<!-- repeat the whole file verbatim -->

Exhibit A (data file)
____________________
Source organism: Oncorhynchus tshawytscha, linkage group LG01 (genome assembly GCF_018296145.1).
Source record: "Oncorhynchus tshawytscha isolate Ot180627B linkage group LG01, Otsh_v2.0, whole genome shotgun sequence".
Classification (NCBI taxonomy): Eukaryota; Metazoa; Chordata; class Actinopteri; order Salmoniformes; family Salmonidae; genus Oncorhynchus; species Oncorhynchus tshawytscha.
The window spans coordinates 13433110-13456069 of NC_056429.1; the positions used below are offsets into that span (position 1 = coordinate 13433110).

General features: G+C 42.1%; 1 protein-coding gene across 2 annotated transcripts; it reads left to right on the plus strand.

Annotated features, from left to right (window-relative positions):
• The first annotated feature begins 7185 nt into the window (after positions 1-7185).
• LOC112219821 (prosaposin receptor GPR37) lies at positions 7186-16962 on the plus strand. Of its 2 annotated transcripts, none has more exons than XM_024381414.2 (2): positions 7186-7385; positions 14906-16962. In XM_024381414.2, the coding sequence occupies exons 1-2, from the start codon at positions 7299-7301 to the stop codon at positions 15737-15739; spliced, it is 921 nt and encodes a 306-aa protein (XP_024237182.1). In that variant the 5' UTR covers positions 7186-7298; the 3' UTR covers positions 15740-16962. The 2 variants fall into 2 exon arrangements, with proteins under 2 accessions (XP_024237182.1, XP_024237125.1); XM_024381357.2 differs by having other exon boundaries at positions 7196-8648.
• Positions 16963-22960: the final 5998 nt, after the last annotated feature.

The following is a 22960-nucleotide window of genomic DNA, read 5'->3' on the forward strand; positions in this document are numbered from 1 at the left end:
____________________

Source organism: Oncorhynchus tshawytscha, linkage group LG01 (genome assembly GCF_018296145.1).
Source record: "Oncorhynchus tshawytscha isolate Ot180627B linkage group LG01, Otsh_v2.0, whole genome shotgun sequence".
Classification (NCBI taxonomy): Eukaryota; Metazoa; Chordata; class Actinopteri; order Salmoniformes; family Salmonidae; genus Oncorhynchus; species Oncorhynchus tshawytscha.
The window spans coordinates 13433110-13456069 of NC_056429.1; the positions used below are offsets into that span (position 1 = coordinate 13433110).

General features: G+C 42.1%; 1 protein-coding gene across 2 annotated transcripts; it reads left to right on the plus strand.

Annotated features, from left to right (window-relative positions):
• The first annotated feature begins 7185 nt into the window (after positions 1-7185).
• LOC112219821 (prosaposin receptor GPR37) lies at positions 7186-16962 on the plus strand. Of its 2 annotated transcripts, none has more exons than XM_024381414.2 (2): positions 7186-7385; positions 14906-16962. In XM_024381414.2, the coding sequence occupies exons 1-2, from the start codon at positions 7299-7301 to the stop codon at positions 15737-15739; spliced, it is 921 nt and encodes a 306-aa protein (XP_024237182.1). In that variant the 5' UTR covers positions 7186-7298; the 3' UTR covers positions 15740-16962. The 2 variants fall into 2 exon arrangements, with proteins under 2 accessions (XP_024237182.1, XP_024237125.1); XM_024381357.2 differs by having other exon boundaries at positions 7196-8648.
• Positions 16963-22960: the final 5998 nt, after the last annotated feature.

The following is a 22960-nucleotide window of genomic DNA, read 5'->3' on the forward strand; positions in this document are numbered from 1 at the left end: